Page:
As far as he could see the trees were standing up against the sky. Not one tree, not two, not a dozen, but the thousands he had planted in seed and sprout. And not little trees, no, not saplings, not little tender shoots, but great trees, huge trees, trees as tall as ten men, green and green and huge and round and full, trees shimmering their metallic leaves, trees whispering, trees in a line over hills, lemon trees, lime trees, redwoods and mimosas and oaks and elms and aspens, cherry, maple, ash, apple, orange, eucalyptus, stung by a tumultuous rain, nourished by alien and magical soil and, even as he watched, throwing out new branches, popping open new buds.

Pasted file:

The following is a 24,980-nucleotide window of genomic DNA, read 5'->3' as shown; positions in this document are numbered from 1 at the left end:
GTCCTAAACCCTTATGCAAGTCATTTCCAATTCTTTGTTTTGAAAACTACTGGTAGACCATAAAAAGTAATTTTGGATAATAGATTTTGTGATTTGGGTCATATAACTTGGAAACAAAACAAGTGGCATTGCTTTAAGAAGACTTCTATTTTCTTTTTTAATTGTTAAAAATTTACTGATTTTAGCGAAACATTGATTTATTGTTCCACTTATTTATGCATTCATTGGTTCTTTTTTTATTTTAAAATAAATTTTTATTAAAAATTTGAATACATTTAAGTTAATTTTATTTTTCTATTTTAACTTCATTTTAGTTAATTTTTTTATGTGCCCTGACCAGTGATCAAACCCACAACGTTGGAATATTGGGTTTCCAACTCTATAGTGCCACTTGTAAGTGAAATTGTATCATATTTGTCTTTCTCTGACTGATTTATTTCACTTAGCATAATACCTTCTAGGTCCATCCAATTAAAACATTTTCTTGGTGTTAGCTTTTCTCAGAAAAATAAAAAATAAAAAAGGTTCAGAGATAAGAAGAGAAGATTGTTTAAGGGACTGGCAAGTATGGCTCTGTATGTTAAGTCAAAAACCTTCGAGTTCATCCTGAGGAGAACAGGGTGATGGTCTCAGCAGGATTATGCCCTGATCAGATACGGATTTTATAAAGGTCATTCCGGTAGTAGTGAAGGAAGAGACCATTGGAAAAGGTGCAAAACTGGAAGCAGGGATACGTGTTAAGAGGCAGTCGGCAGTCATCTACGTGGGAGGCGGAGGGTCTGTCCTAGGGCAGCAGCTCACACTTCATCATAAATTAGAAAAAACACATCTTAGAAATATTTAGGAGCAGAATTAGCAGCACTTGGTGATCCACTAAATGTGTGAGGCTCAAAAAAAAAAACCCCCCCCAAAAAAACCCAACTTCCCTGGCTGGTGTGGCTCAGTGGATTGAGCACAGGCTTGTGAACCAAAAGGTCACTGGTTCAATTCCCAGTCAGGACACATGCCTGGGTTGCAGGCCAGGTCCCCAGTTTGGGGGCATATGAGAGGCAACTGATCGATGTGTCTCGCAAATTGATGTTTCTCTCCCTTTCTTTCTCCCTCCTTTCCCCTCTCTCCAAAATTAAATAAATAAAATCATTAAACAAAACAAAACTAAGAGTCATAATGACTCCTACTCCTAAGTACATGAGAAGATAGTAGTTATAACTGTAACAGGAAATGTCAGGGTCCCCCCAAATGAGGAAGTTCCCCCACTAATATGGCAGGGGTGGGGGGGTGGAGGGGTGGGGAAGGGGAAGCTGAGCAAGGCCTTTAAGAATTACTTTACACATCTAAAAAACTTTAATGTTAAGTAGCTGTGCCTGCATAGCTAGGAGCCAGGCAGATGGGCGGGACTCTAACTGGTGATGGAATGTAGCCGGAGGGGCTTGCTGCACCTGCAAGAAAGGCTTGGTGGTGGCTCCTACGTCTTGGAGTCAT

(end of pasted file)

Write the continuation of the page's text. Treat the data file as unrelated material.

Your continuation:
— The Martian Chronicles
by Ray Bradbury